Author Topic: Installation Partitioning Glitch Workaround  (Read 2836 times)


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Installation Partitioning Glitch Workaround
« on: November 30, 2012, 06:56:11 pm »
I ran into an installation problem concerning a partitioning scheme I was using, and thought I'd post the simple, manual hack I came up with to side-step the issue.  Maybe this will help someone with a similar circumstance.

I was installing to a hard drive with a GUID Partition Table.  Below is my initial approach, which may seem overkill, but I like to make sure I have plenty of free space first, and then adjust everything afterward based upon installation.  Also, it's been many years since I've used Linux, so I didn't know what to expect as of late. The mount points are relative to a BSD-type setup.

# Mount Point | Device | File System Type | Size | Partition
    /                       sda5       ext4                        1G      Primary
   none                sda6       swap                       4G      Primary
   /var                  sda7       ext4                        1G      Primary
   /tmp                 sda8       ext4                        1G      Primary
   /usr                  sda9       ext4                        20G    Primary
   /home             sda10     ext4                        30G    Primary

Basically, the problem was, the installation crapped at the end with a "[45] MdlMain.?.0" error.  After a brief inspection, I realized that the '/' partition had run out of space.  That occurred because the installer had only mounted '/' and '/home'. As a result, everything got unpacked into the '/' partition.  Is a '/', 'swap', and '/home' the encouraged scheme, or did the installer get confused about the 6 primary partitions?  I'm not sure, but here's how I tackled it:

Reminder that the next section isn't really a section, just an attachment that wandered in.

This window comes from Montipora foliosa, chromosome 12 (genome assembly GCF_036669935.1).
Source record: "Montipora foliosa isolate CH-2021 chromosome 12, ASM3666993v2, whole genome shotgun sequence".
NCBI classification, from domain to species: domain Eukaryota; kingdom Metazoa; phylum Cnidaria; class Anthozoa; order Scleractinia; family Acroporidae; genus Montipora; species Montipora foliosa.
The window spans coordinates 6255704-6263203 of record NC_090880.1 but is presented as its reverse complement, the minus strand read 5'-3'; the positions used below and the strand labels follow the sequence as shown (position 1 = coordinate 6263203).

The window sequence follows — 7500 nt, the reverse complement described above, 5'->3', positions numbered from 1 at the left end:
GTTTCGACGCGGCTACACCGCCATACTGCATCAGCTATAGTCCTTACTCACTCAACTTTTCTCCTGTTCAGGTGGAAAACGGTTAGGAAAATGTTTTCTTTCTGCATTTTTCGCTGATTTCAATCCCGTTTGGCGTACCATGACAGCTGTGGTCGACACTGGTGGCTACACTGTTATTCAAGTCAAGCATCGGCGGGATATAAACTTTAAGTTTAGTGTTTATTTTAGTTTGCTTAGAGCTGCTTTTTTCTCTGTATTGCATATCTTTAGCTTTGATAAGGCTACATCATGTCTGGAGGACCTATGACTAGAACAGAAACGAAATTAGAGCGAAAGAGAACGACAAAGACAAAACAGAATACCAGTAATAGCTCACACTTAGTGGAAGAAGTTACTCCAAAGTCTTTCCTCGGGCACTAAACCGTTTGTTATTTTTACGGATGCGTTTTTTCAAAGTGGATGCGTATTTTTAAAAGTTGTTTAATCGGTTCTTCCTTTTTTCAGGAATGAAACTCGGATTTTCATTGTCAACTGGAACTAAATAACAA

# The following is based upon the scheme illustrated above.

1.  Boot into the installation.

2.  When you arrive at the partitioning screen, select "Help Me Resize My Partitions".

3.  Using Gparted, create the '/', 'swap', '/var', '/tmp', '/usr', and '/home' partitions, but do not label them as such; size and format them only.  We will label them in Step 5.

4.  Apply the scheme, exit Gparted, and reboot.*

[ * There may be a method to make the installation immediately aware of the new partitions, but I didn't investigate it too deeply.  I only know that, after proceeding with installation from that point, it didn't recognize them. ]

5. After rebooting and presented with the same partitioning screen, choose to install to existing partitions.

6. Select and label your partitions, but leave them as "not formatted".  It is vital that you do not format them here, as all your work in the next few steps will be all for naught.  Besides, they were all ready formatted in the previous boot.

7. Proceed with the installation until you are prompted with your "last chance" to abort before Vector Linux is installed.  At that stage, hover your mouse over the bottom of the screen to unhide the Jwm task bar, and bring up an Xterm.  From the command line, perform the following:

#  ------------------------------------------------------------
#  Workaround
#  ------------------------------------------------------------

# (a) Mount the '/' partition

          mount -t ext4 /dev/sda5 /mnt/target

# (b) Create the '/var', '/tmp', and '/usr' directories
# on your '/' partition.
         mkdir /mnt/target/var
         mkdir /mnt/target/tmp
         mkdir /mnt/target/usr

# (c) Mount the '/var', '/tmp', and '/usr' partitions.

         mount -t ext4 /dev/sda7 /mnt/target/var
         mount -t ext4 /dev/sda8 /mnt/target/tmp
         mount -t ext4 /dev/sda9 /mnt/target/usr

#  ------------------------------------------------------------

8. Minimize the Xterm and proceed with the installation.  At any time, you can return to your Xterm, and issue a 'df' command to verify that the proper partitions are being populated.

Hope this will be of use to someone...

~ dag ~